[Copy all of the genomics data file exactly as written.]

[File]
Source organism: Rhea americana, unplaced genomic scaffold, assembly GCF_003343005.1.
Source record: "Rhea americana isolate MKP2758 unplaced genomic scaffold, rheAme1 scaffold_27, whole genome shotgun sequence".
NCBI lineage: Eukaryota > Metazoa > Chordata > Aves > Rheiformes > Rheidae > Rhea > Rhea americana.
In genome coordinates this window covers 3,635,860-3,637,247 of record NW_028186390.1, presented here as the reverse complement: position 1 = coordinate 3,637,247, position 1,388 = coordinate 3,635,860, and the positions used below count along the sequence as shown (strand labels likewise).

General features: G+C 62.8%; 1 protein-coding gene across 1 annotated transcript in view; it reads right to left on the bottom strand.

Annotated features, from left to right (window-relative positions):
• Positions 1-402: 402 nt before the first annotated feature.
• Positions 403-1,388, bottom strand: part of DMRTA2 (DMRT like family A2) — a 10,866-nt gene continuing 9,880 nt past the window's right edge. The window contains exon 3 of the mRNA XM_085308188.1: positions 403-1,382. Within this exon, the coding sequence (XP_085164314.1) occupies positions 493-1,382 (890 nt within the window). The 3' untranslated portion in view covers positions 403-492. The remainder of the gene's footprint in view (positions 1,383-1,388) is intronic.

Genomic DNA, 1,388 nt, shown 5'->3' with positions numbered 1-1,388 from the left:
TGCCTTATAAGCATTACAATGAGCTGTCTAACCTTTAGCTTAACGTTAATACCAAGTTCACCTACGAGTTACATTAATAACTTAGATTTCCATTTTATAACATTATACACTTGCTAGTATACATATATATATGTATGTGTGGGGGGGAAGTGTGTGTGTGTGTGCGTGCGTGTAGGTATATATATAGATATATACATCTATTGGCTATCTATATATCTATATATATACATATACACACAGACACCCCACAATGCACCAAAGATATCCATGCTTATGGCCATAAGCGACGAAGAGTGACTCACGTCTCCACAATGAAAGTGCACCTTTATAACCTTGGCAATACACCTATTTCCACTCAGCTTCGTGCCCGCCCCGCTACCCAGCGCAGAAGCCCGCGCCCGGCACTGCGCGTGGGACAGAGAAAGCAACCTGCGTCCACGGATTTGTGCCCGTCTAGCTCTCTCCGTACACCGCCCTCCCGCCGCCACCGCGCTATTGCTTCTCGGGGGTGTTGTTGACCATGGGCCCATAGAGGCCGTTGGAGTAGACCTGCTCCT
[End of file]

Source organism: Rhea americana, unplaced genomic scaffold, assembly GCF_003343005.1.
Source record: "Rhea americana isolate MKP2758 unplaced genomic scaffold, rheAme1 scaffold_27, whole genome shotgun sequence".
NCBI lineage: Eukaryota > Metazoa > Chordata > Aves > Rheiformes > Rheidae > Rhea > Rhea americana.
In genome coordinates this window covers 3,635,860-3,637,247 of record NW_028186390.1, presented here as the reverse complement: position 1 = coordinate 3,637,247, position 1,388 = coordinate 3,635,860, and the positions used below count along the sequence as shown (strand labels likewise).

General features: G+C 62.8%; 1 protein-coding gene across 1 annotated transcript in view; it reads right to left on the bottom strand.

Annotated features, from left to right (window-relative positions):
• Positions 1-402: 402 nt before the first annotated feature.
• Positions 403-1,388, bottom strand: part of DMRTA2 (DMRT like family A2) — a 10,866-nt gene continuing 9,880 nt past the window's right edge. The window contains exon 3 of the mRNA XM_085308188.1: positions 403-1,382. Within this exon, the coding sequence (XP_085164314.1) occupies positions 493-1,382 (890 nt within the window). The 3' untranslated portion in view covers positions 403-492. The remainder of the gene's footprint in view (positions 1,383-1,388) is intronic.

Genomic DNA, 1,388 nt, shown 5'->3' with positions numbered 1-1,388 from the left:
TGCCTTATAAGCATTACAATGAGCTGTCTAACCTTTAGCTTAACGTTAATACCAAGTTCACCTACGAGTTACATTAATAACTTAGATTTCCATTTTATAACATTATACACTTGCTAGTATACATATATATATGTATGTGTGGGGGGGAAGTGTGTGTGTGTGTGCGTGCGTGTAGGTATATATATAGATATATACATCTATTGGCTATCTATATATCTATATATATACATATACACACAGACACCCCACAATGCACCAAAGATATCCATGCTTATGGCCATAAGCGACGAAGAGTGACTCACGTCTCCACAATGAAAGTGCACCTTTATAACCTTGGCAATACACCTATTTCCACTCAGCTTCGTGCCCGCCCCGCTACCCAGCGCAGAAGCCCGCGCCCGGCACTGCGCGTGGGACAGAGAAAGCAACCTGCGTCCACGGATTTGTGCCCGTCTAGCTCTCTCCGTACACCGCCCTCCCGCCGCCACCGCGCTATTGCTTCTCGGGGGTGTTGTTGACCATGGGCCCATAGAGGCCGTTGGAGTAGACCTGCTCCT